Defense Minister Kramp-Karrenbauer: Who should be at the top of the MAD?
Photo: Torsten Kraatz / dpa
When an intelligence chief is fired, honesty tends to fall by the wayside.
Instead of clearly saying that the top official or his agency has failed to uncover terrorist attacks or hunt right-wing extremists, phrases are used instead.
Instead of objective criticism or a halfway honest testimony, the victim prefers poisoned praise.
So it went on Thursday afternoon.
It was a good hour since the news of the dismissal of Christof Gramm as President of the Military Counter-Intelligence Service (MAD) by Defense Minister Annegret Kramp-Karrenbauer, when her ministry sent a press release.
It read that Gramm had achieved a lot in reforming the troubled military intelligence service.
But now it is time for a fresh start, everyone has agreed on that.
Gramm himself was not surprised by his resignation.
At the latest when Kramp-Karrenbauer spontaneously invited himself to the MAD headquarters in Cologne in the middle of the week, the by no means naive Gramm suspected that his time as MAD boss was over.
In the past few months he had often pondered a retreat of his own accord.
Now the boss made the decision for him.
There are many reasons for Gramm's resignation, even if most of them have little to do with himself.
The MAD, the smallest of the three German secret services, had simply not gotten out of the negative headlines in the past few months.
Roughly speaking, the head of the ministry no longer trusted Gramm to properly set up the MAD for the efficient search for right-wing extremist soldiers in the Bundeswehr.
There were plenty of scandals.
Just two years after Gramm began in 2015, the extreme right-wing Lieutenant Franco A., who had acquired a second identity as a Syrian refugee during his military service, was found out.
For the MAD the revelation was a shock, because A. had never been noticed by the service before, nobody had reported him and his colleagues.
In fact, the MAD was clueless, a worst-case scenario for every intelligence chief.
Gramm cheated with his agent troop until the end
The misery continued.
Journalists often found out details about right-wing extremist soldiers and their networks in the Bundeswehr faster than the MAD.
When, in the end, overly exaggerated reports appeared about an alleged shadow army of Bundeswehr soldiers who were allegedly planning a violent overthrow of the government, the MAD, and with it Gramm, finally fell on the defensive.
Even under ex-Defense Minister Ursula von der Leyen, the service including grams was tied tighter to the ministry because of the Franco A. case.
At von der Leyen, the suspicion had crept in that the many ex-soldiers at the MAD were overly indulgent to right-wing extremist comrades in the troops.
Von der Leyen ordered the MAD to cooperate more closely with the civil protection of the constitution, which was supposed to control the MAD.
Christof Gramm: Head of the MAD since 2015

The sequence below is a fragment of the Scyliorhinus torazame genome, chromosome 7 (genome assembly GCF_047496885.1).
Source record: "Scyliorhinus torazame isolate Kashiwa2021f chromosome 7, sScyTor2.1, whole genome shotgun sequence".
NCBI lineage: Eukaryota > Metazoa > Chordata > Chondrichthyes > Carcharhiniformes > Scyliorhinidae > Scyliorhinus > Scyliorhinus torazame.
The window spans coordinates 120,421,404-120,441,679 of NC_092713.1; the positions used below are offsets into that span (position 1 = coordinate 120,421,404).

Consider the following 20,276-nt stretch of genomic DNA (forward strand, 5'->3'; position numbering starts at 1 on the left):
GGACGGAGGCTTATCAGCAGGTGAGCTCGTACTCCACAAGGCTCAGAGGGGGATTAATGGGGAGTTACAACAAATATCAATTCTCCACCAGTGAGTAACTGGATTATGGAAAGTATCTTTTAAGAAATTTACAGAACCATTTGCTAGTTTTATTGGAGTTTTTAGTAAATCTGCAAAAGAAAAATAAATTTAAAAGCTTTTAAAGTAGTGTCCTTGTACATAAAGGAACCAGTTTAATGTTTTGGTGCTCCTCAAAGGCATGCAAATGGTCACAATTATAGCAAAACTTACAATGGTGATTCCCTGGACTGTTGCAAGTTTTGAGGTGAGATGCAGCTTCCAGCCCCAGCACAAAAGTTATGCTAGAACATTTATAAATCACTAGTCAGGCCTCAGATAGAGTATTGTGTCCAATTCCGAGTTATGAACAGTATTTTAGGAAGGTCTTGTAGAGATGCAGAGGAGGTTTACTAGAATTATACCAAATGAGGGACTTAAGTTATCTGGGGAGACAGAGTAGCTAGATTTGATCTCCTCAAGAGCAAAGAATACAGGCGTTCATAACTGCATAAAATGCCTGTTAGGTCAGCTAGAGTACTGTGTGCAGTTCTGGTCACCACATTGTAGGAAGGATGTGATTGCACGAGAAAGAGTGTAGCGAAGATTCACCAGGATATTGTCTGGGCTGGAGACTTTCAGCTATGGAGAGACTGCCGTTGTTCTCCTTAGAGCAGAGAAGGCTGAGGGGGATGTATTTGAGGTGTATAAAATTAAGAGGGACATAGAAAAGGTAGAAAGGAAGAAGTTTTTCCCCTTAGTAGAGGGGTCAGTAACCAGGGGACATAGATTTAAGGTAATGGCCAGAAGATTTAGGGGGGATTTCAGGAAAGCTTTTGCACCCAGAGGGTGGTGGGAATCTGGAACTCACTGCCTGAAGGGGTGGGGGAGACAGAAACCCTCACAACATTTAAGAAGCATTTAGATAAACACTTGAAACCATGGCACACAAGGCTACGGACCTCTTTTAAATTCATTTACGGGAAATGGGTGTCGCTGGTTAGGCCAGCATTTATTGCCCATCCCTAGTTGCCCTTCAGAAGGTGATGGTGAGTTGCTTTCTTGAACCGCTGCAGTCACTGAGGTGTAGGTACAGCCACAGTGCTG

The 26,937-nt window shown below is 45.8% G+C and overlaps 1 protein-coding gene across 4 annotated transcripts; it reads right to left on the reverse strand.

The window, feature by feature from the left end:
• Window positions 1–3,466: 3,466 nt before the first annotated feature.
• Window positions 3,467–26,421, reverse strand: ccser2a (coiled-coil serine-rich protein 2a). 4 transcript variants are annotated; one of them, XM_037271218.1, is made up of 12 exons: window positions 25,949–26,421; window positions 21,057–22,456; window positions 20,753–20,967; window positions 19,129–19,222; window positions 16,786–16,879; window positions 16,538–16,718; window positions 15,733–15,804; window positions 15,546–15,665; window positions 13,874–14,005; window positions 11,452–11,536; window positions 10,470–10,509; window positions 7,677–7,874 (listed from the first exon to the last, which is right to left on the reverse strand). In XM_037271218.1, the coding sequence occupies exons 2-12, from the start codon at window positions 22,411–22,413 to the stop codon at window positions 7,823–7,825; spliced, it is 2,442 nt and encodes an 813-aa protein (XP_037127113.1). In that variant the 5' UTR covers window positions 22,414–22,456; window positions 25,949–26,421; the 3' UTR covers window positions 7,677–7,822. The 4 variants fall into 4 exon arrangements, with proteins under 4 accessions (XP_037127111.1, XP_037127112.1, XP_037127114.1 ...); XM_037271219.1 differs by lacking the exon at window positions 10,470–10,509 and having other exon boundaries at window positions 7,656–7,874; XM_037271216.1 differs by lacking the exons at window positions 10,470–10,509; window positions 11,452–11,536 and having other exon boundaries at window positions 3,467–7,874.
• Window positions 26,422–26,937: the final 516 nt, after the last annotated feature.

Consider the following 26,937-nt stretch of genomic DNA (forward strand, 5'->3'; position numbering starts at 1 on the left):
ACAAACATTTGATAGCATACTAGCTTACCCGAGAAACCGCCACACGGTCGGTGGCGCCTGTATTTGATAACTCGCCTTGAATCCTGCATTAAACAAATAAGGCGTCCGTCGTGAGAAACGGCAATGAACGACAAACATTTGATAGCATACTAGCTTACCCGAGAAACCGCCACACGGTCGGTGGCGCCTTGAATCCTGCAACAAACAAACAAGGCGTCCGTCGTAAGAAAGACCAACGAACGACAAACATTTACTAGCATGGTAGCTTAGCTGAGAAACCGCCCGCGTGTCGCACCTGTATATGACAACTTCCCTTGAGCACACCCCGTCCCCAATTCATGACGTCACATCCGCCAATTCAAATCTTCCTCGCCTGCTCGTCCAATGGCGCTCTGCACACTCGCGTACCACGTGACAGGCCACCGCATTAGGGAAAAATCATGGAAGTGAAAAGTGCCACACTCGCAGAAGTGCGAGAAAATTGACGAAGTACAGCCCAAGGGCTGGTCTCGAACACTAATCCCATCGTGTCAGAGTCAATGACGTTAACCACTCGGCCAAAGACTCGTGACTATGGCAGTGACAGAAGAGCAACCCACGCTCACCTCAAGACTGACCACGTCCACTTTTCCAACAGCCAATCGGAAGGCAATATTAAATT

Photo: Jens Schicke / imago images / Jens Schicke
The MAD's reputation has never been good.
For years, the secret service, with its more than a thousand employees, considered it its most important task to "prevent bad news about the Bundeswehr instead of exposing right-wing extremist structures," says a senior general mockingly.
Gramm, the now dismissed president, cheated until the end with his troops of agents, whom he could never really trust.
But this year it got worse.
It emerged that, despite all their lip service to cooperation, Gramm's agents had not informed the civil protection of the Constitution about an upcoming raid on a right-wing extremist elite fighter from the Special Forces Command (KSK), during which a huge arsenal was discovered.
Then DER SPIEGEL revealed that a high-ranking MAD investigator had passed on secret investigative material to comrades of the main suspect.
The focus is now on the minister
Gramm, an inconspicuous officer straight out of a picture book, looked overwhelmed.
He regularly had to report to State Secretary Gerd Hoofe and then to the secret service control committee.
For a man like Gramm, who had worked on legal issues in the Defense Department for years, the appearances were a horror.
For a secret service chief he probably lacked the toughness, but also the callousness that is needed in the tough industry of services.
Over the past few months it has become more and more lonely for grams.
He himself thought of a voluntary retreat, as he noticed that both the State Secretary and the head of the legal department in the ministry were no longer behind him.
Last week he is said to have offered his retirement semi-officially for the first time.
Only a few days later, the minister contacted Gramm and announced her spontaneous visit to Cologne.
For Kramp-Karrenbauer, castling at the top of the MAD is risky, and the ministry is already talking about the minister's first pawn sacrifice.
Since taking office, Kramp-Karrenbauer has been brisk in the fight against right-wing extremists.
After the replacement of Gramm, however, the focus is now more than ever on herself. Announcements such as the one about the "iron broom" with which she wants to sweep out sound good.
But now it will be measured against specific results.
The first important question is with whom she will refill the MAD post.
Hardly any of the officials from the ministry want to go to the military intelligence service.
The MAD job has been considered a career killer and ejected seat not just since Gramm's resignation.
Nevertheless, the minister must find a suitable person who is familiar with the subject of right-wing extremism and whom she can trust one hundred percent.
She doesn't have much time for it.
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